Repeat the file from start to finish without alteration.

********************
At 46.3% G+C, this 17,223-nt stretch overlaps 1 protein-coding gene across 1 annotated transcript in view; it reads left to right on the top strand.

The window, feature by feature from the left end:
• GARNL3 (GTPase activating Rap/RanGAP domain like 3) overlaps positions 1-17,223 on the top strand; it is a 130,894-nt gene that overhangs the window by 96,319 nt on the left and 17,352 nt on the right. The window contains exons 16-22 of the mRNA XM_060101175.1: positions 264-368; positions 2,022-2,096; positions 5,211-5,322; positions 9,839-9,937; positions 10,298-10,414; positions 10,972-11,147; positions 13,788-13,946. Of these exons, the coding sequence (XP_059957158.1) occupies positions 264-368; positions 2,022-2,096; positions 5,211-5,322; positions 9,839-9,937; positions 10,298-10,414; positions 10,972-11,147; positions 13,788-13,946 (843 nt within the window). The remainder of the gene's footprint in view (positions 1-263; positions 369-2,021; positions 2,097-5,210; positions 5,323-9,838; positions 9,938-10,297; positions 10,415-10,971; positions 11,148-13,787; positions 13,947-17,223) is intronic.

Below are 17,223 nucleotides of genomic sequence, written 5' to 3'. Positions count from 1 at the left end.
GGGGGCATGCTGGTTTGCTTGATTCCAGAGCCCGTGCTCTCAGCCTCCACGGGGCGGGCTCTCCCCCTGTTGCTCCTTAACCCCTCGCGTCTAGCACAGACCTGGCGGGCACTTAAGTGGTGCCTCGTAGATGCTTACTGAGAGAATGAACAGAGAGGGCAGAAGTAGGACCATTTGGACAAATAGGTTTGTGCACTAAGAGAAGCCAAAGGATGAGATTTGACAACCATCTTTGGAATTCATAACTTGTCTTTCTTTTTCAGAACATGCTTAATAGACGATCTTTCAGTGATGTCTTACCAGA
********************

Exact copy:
At 46.3% G+C, this 17,223-nt stretch overlaps 1 protein-coding gene across 1 annotated transcript in view; it reads left to right on the top strand.

The window, feature by feature from the left end:
• GARNL3 (GTPase activating Rap/RanGAP domain like 3) overlaps positions 1-17,223 on the top strand; it is a 130,894-nt gene that overhangs the window by 96,319 nt on the left and 17,352 nt on the right. The window contains exons 16-22 of the mRNA XM_060101175.1: positions 264-368; positions 2,022-2,096; positions 5,211-5,322; positions 9,839-9,937; positions 10,298-10,414; positions 10,972-11,147; positions 13,788-13,946. Of these exons, the coding sequence (XP_059957158.1) occupies positions 264-368; positions 2,022-2,096; positions 5,211-5,322; positions 9,839-9,937; positions 10,298-10,414; positions 10,972-11,147; positions 13,788-13,946 (843 nt within the window). The remainder of the gene's footprint in view (positions 1-263; positions 369-2,021; positions 2,097-5,210; positions 5,323-9,838; positions 9,938-10,297; positions 10,415-10,971; positions 11,148-13,787; positions 13,947-17,223) is intronic.

Below are 17,223 nucleotides of genomic sequence, written 5' to 3'. Positions count from 1 at the left end.
GGGGGCATGCTGGTTTGCTTGATTCCAGAGCCCGTGCTCTCAGCCTCCACGGGGCGGGCTCTCCCCCTGTTGCTCCTTAACCCCTCGCGTCTAGCACAGACCTGGCGGGCACTTAAGTGGTGCCTCGTAGATGCTTACTGAGAGAATGAACAGAGAGGGCAGAAGTAGGACCATTTGGACAAATAGGTTTGTGCACTAAGAGAAGCCAAAGGATGAGATTTGACAACCATCTTTGGAATTCATAACTTGTCTTTCTTTTTCAGAACATGCTTAATAGACGATCTTTCAGTGATGTCTTACCAGA